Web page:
A rash of protests has been lodged at FERC against a Columbia Gulf Transmission tariff filing that seeks to impose strict scheduling penalties and establish a monthly cash-out process that would penalize shippers for imbalances regardless of whether their actions threatened the reliability of the natural gas pipeline system.
Many of the protesting shippers, who included industrial customers, marketers, distributors and utilities, called on the Federal Energy Regulatory Commission to either deny the Columbia Gulf tariff proposal outright, amend it and/or set it for a technical conference.
Columbia Gulf’s proposal “should be rejected because it fails to provide evidence that the proposed penalties and punitive cash-out provisions are necessary to protect its system or prevent under-recovery of costs. The support [Columbia Gulf] provides in the filing shows only that imbalances exist on Gulf’s system; Gulf has provided no evidence that these imbalances approach levels that place the system in jeopardy,” said the Process Gas Consumers Group (PGC), which represents industrial end-users [RP07-174].
Columbia Gulf is proposing to implement a daily delivery point scheduling penalty for each dekatherm of gas that the pipeline delivers to a shipper at the shipper’s delivery point that is 5% or more over or under scheduled quantities, or — if a critical notice is in effect — is 2% or more over or under scheduled quantities. This proposal is “unjust and unreasonable,” PGC said.
“Although the Commission has recently approved increasingly harsh penalties, PGC continues to oppose the use of penalties that are excessively punitive and penalties used to enforce contractual obligations rather than to protect system integrity and prevent under-recovery,” the industrial customer group noted. “PGC supports the Commission’s policy…in Order 637 against the use of penalties except where required to protect system integrity or prevent under-recovery. Gulf has not demonstrated a reason to impose the proposed penalties that satisfies the requirements of Order 637.”
In the event FERC should approve Columbia Gulf’s proposal, PGC asked the agency to require the pipeline to amend its tariff to provide for shipper protections. “First, PGC requests that the Commission require Gulf to revise its tariff sheets to provide for penalties only when the shipper is at fault…Second, to the extent that a shipper is subject to an already existing penalty, such as an overrun penalty, Gulf should be required to waive such penalties to prevent penalizing shippers for the same volumes twice. Third, PGC requests that the Commission require any penalties applicable under Gulf’s proposal be waived if they result in no impact on system integrity,” the group said.
As part of its proposal, Columbia Gulf also is seeking to replace its existing in-kind mechanism for resolving imbalances with a tiered cash-out mechanism. The new mechanism would require shippers with proportionally larger imbalances to pay greater prices for negative imbalances (when a shipper takes more than its scheduled amount) and receive lower prices for positive imbalances (less than scheduled amount), PGC said. The group called on FERC to reject this proposal.
Enbridge Marketing LP said that “conceptually” it did not oppose Columbia Gulf’s proposal to replace its in-kind imbalance resolution system with a cash-out mechanism, but it added that it was “quite concerned” about the proposed daily scheduling penalty.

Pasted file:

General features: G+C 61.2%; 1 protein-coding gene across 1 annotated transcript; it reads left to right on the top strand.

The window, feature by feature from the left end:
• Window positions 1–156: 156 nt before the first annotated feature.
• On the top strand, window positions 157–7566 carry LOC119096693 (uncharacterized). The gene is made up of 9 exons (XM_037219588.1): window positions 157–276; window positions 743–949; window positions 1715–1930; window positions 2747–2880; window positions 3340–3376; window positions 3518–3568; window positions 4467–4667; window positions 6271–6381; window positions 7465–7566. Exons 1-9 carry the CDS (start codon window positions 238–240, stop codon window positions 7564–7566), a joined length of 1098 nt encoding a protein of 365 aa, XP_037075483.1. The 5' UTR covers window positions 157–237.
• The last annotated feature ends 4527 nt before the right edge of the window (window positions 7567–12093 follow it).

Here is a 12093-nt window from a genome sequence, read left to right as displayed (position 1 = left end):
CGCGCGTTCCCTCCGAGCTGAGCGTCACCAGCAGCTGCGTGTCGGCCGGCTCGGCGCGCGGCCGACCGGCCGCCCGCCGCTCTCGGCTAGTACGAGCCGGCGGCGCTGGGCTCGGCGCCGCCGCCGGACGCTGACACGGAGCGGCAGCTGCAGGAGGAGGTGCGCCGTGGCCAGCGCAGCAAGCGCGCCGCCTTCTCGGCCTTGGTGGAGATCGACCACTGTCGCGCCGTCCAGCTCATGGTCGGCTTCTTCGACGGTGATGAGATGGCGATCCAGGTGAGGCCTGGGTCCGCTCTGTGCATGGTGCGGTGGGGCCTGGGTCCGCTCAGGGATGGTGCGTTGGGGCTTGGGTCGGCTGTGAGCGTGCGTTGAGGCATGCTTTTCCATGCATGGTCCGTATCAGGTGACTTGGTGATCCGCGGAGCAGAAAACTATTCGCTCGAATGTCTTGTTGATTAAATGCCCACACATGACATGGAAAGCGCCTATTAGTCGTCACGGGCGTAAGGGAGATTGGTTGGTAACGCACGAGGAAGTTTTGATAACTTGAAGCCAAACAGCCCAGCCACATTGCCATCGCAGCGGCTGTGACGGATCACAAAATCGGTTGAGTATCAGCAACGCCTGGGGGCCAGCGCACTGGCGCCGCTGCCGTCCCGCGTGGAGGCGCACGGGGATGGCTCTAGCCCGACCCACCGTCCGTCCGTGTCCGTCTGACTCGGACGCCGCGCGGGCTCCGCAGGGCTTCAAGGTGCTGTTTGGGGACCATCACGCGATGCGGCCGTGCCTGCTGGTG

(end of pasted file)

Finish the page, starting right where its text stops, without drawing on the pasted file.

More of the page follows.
Like PGC, it contends that Columbia Gulf has failed to make a case for a daily scheduling penalty. “Columbia has not provided any evidence that the variances [between scheduled quantities and actual flows] are the result of any conscious strategy of shippers to game Columbia Gulf’s operations or otherwise obtain any improper commercial advantage,” the marketer said.
Moreover, “Columbia Gulf does not provide any evidence correlating these variances to any actual operational consequences for the system, such as forced operational purchases and sales to maintain line-pack, or scheduling cuts for firm or interruptible services, as explicitly required by the Commission’s regulations requiring pipelines to demonstrate that new penalties are ‘necessary to prevent the impairment of reliable service,'” Enbridge Marketing noted.
“It is not surprising then that Columbia Gulf can manage only the most shopworn platitudes in defense of its proposal.” For these reasons, Enbridge Marketing urged FERC to deny the pipeline’s proposed scheduling penalty.
“Columbia Gulf has provided some evidence that some users of its gas transmission system do not take the obligation to schedule accurate nominations seriously. Columbia Gulf, however, has not provided evidence of operational problems on its system,” agreed Lafayette Utilities System, a municipal utility located in Lafayette, LA.
“Lafayette makes a concerted effort to make accurate nominations. But Lafayette, like all electric utilities, can experience events not within their control that force significant deviations from scheduled nominations,” the municipal said. “In the absence of harm to the system, the Commission should not approve a penalty system that punishes Lafayette for actions that are in the higher public interest — there are few public interests as important as keeping the lights on.”
Lafayette Utilities asked FERC to reject the pipeline’s proposal for daily scheduling penalty. In the event the agency should act otherwise, it urged the Commission to grant a waiver to shippers in emergency situations, such as hurricanes.
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